Seeking Your Input on MSCD’s Binding

The second edition of A Manual of Style for Contract Drafting has been out for less than two months, and we’ve already sold almost all of the first printing. So the response has been positive, to say the least.

But I’d appreciate your input on MSCD‘s binding.

The first printing used “Wire-O” binding, like that used for the Bluebook and Bryan Garner’s Redbook. To be more exact, it used “semi-concealed” Wire-O binding, which incorporates a one-piece cover that includes a printable spine, a must for most book distributors.

The publishing people at the American Bar Association think that we can improve MSCD‘s binding. They want to use “perfect” binding, which is high-quality paperback binding, using glue. That’s what they’ll be using for the second printing, given that we need to reprint immediately. But they’ve told me that if I do some research on the issue and convince them that semi-concealed Wire-O binding is the better solution, that’s what we’ll revert to for the third and subsequent printings.

Here’s my current thinking on this: MSCD is suited to Wire-O binding, as Wire-O binding allows the pages to lie flat. That’s particularly useful for reference works that you consult while working on something else, as you can turn the pages with one hand. That’s why the Bluebook uses Wire-O. The many hours I spent on Sunday grading my Penn Law students’ drafting assignments showed me how useful that feature is.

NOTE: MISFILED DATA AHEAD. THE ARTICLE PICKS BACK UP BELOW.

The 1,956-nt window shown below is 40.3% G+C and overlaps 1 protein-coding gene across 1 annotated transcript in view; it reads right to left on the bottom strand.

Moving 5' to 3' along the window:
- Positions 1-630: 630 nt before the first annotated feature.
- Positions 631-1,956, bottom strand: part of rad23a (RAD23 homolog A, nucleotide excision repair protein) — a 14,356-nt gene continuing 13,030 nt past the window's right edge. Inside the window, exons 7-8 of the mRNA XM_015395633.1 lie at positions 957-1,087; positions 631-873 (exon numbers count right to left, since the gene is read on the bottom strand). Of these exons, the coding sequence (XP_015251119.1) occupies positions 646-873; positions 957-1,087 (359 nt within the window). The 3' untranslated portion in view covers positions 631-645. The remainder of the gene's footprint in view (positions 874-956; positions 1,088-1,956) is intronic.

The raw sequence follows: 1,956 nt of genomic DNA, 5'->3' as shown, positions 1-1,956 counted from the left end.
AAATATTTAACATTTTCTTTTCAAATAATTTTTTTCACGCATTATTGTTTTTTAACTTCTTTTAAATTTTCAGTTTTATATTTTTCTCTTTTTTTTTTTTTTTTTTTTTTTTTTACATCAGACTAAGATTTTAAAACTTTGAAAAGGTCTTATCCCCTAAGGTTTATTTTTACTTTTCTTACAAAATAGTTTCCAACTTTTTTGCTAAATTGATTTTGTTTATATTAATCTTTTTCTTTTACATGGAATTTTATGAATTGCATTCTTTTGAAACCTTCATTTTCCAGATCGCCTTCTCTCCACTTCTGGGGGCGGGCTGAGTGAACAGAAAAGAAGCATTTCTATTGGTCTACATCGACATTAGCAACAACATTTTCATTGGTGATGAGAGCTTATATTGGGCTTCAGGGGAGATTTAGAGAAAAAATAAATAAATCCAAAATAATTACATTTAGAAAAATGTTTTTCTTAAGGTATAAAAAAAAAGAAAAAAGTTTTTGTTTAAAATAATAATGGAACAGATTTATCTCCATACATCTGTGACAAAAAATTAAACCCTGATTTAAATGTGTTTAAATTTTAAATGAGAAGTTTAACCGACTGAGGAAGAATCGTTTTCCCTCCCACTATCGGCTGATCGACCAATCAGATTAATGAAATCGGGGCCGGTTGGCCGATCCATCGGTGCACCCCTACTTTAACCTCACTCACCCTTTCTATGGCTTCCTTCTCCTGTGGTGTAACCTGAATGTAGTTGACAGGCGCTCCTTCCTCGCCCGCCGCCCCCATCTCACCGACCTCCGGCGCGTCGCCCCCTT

But there are tradeoffs. For one thing, the cover is only attached to the wire binding at the back. That makes for a floppy cover. I can already see that carrying my book around in my laptop bag for a few weeks will leave it looking decidedly the worse for wear. But one could significantly improve durability by using a thicker cover. The cover would still be subject to more wear-and-tear than standard paperback covers, but given the ease-of-use afforded by Wire-O binding, a cover that gets dog-eared more quickly might be a price worth paying.

I’ve heard it suggested that with Wire-O binding, you run the risk of ripping out pages. But bear in mind that in this regard, perfect binding is hardly, uh, perfect. My copy of the first edition of MSCD, which used perfect binding, started shedding pages after a couple of years. I know from other readers that mine wasn’t an isolated case.

I’ll be looking into this over the coming weeks, primarily by checking with other publishers to see what their experience is with semi-concealed Wire-O binding. But just as important is what readers of the second edition think. In a first for this blog, below is a poll: I’d be pleased if you’d indicate your preference. (I can see having fun with polls in future posts.) And by all means post a comment.

About the author

Ken Adams is the leading authority on how to say clearly whatever you want to say in a contract. He’s author of A Manual of Style for Contract Drafting, and he offers online and in-person training around the world. He’s also chief content officer of LegalSifter, Inc., a company that combines artificial intelligence and expertise to assist with review of contracts.

14 thoughts on “Seeking Your Input on MSCD’s Binding”

  1. I’m in favor of Wire-O or some solution that allows for lying flat. As for why, Ken’s already said what I would say in his post above. The Blue Book is hardly bad company to keep in that regard.

  2. Ken: